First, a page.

Ranjona Banerji: Aarey, who needs green cover?
Aarey has long been a sore point for successive governments and developers. File pic
Sitting far away in Dehradun, I read in this newspaper an admission by the CEO of Aarey Milk Colony that a contractor who works for the Mumbai Metro Rail Corporation acquired an illegal power connection for his container stall at the Metro III car shed. The power connection was stolen as a 'security measure' because of the presence of leopards. Earlier, MMRC officials had denied that there was any animal activity in the area.
For months now, Mumbai has been embroiled in a fight over the car shed for a new leg of the Metro Rail project. Apparently, the only place it can come up is within the Aarey Milk Colony, for which some 4,000 trees must be cut down. The argument has become, predictably, between a 'pro-development" lobby and those who are 'loony' nature lovers. And also, between those who buy the argument that a mass public transport has several long-term benefits - including environmental - and those who do not count immediate environmental damage as security against future gains.
Aarey has long been a sore point for successive governments and developers. A buffer zone for the Sanjay Gandhi National Park, Aarey is part of an ecosystem that contains Mumbai's water reservoirs and provides essential green cover in an increasingly over-concretised and built-up city. I lived on the edge of Aarey for many years, and the selling point in those days was that since the area was a no-go for developers, we would always be safe. Since then, twiddling with laws has led to Aarey's own buffer zone being destroyed by mammoth apartment blocks.
That Mumbai's public transport system is overburdened and overstretched is a no-brainer. How far the Metro project is going to save Mumbai is another matter. The first leg was at best a supplemental to the rail and bus system, for routes that were not much covered by the first. Therefore, it is a pleasant add-on and not an essential. The assumption by gullible citizens was that Metro project are built underground, but the fact that Mumbai cannot sustain endless tunnels was not explained until a train rattled past your window.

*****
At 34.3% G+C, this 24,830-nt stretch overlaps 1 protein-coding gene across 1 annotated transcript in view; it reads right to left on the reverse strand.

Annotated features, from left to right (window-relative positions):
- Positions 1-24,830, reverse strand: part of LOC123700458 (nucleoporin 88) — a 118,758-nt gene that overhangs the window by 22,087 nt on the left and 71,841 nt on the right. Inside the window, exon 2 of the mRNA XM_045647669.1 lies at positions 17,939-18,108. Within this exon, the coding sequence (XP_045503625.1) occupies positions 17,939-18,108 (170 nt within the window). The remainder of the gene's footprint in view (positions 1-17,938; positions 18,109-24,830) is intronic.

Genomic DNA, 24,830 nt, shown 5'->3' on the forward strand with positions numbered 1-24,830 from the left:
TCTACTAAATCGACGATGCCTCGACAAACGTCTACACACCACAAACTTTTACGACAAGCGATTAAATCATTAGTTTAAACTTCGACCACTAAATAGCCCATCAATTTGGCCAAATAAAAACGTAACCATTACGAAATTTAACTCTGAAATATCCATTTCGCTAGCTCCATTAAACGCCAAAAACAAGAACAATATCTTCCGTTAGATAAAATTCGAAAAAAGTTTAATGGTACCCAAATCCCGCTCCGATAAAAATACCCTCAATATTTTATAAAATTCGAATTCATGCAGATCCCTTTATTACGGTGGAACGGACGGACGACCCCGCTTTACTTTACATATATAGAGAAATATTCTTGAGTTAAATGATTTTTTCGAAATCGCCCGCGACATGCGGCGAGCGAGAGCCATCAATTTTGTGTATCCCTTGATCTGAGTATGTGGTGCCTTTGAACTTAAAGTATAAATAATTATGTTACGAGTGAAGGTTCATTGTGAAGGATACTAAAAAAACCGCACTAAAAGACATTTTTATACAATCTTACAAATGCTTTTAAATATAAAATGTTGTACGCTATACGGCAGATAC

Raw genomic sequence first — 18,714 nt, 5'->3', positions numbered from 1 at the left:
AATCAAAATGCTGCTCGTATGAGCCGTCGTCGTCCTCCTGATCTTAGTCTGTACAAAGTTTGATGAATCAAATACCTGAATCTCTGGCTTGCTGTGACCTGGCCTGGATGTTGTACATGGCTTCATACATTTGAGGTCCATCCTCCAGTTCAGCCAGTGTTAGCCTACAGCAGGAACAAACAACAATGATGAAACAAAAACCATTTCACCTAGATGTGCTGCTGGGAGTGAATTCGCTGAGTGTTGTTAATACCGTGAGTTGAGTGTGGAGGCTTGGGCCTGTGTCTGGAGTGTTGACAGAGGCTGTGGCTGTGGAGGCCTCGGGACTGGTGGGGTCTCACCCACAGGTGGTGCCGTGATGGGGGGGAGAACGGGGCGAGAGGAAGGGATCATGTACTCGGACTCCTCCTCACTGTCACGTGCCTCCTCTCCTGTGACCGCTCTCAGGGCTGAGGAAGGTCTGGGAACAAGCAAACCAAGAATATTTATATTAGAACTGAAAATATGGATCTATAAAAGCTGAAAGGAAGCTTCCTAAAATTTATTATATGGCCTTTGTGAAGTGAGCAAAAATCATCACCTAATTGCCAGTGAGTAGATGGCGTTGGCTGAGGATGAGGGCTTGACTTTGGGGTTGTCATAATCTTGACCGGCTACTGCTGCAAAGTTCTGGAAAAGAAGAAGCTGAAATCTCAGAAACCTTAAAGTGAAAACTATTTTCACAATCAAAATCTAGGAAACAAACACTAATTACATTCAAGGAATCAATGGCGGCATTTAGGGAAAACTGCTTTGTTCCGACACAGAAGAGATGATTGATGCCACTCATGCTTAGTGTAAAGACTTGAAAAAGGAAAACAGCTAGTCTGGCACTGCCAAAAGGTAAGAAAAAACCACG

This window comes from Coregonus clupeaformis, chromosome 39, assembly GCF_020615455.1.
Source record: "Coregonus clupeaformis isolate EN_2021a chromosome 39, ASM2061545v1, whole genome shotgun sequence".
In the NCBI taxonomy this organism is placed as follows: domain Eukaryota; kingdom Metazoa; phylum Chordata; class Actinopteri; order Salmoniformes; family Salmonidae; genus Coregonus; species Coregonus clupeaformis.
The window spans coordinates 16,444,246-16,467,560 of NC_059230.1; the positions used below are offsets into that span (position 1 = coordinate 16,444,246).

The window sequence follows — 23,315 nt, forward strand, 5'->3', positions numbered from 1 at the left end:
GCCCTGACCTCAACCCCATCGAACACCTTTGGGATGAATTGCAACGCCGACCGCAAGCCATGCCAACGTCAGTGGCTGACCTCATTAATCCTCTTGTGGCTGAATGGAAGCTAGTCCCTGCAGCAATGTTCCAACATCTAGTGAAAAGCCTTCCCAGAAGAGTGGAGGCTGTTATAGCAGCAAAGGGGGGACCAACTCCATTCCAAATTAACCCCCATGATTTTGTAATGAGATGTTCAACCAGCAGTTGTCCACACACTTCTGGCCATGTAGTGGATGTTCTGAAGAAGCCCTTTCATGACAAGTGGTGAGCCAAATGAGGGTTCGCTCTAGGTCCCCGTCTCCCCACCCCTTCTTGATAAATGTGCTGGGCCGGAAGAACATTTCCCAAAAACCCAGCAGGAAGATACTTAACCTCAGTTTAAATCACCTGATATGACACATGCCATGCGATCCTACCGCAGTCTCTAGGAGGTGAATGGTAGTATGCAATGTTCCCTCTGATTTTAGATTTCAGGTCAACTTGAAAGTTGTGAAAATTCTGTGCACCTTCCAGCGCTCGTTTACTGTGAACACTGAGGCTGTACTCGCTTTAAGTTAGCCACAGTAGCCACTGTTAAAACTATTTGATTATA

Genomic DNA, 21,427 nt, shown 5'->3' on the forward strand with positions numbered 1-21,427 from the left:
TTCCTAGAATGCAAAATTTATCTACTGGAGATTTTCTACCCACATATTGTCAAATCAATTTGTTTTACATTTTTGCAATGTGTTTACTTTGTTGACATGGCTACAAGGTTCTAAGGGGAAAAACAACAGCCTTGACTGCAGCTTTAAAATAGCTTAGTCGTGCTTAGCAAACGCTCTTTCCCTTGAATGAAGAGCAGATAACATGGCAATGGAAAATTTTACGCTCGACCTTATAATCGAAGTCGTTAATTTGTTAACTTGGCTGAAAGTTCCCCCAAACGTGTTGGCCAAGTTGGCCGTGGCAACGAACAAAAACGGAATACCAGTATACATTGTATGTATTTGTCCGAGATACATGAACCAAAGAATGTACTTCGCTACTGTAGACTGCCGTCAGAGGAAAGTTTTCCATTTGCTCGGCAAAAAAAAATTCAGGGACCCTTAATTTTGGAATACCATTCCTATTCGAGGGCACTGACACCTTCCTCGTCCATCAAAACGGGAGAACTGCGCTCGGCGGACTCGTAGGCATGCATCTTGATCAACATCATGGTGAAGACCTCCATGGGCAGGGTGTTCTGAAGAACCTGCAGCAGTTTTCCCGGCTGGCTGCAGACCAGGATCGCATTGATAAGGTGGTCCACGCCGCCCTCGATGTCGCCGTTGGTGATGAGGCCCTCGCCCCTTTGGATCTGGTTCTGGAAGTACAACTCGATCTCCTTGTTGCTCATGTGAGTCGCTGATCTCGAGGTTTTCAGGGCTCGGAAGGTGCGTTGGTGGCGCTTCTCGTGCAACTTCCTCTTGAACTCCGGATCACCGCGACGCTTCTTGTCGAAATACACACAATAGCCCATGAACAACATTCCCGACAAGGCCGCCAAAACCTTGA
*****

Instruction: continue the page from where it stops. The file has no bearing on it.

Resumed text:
The environmental impact of destroying Aarey, however, can be devastating to a city like Mumbai. Green cover is the city's lifeline to survival. Cutting down old forests and trees and replacing them with saplings elsewhere is not a fair deal, either for trees and the lives dependent on it, or for humans. The 'transfer of tree rights', which is allowed in cases like this, is just tokenism as far as the environment is concerned.
In the chapter entitled 'Street Kids' in his must-read The Hidden Life of Trees, forester Peter Wohlleben explains how urban trees cannot ever live up to their full life span and potential compared to forest trees. Everything is wrong, from heavily compacted soil to asphalt and transport fumes, to heat from traffic and concretised buildings, to lack of communication with other trees and assaults from animals and insects. Would it not be better for cities to have several small wild forests to break the monotony of structure, for both our benefit and that of the trees?
And yet, we have a forest and a wilderness in Mumbai that is seen only as a resource for more building.
The argument that a Metro railway alone is 'pro-development' is specious and dangerous. The effects of climate change are around us at all times, this monsoon being a constant example of the damage caused by high-intensity rainfall. At the same time, our groundwater resources, including the essential Indus acquifer, are being severely depleted. Wet bulb temperatures are rising across the globe - look forward to higher humidity together with higher temperatures. Is destroying Aarey going to help or hinder the larger quest for survival?
I started with Dehradun for a reason. Like all Indian cities, Dehradun also refuses to learn from the mistakes or the successes of others. New road works have ensured that all drains are either covered or filled up. The result is that this monsoon, main roads have become rivers, as rainwater moves downhill, looking for an outlet. People living on hitherto dry river beds, with political patronage, have suffered and died from floodwater.
The answer is, apparently, to plant more saplings by the side of a busy road to barely survive. That might soon become a metaphor for us.
Ranjona Banerji is a senior journalist. You can follow her on Twitter @ranjona. Send your feedback to firstname.lastname@example.org
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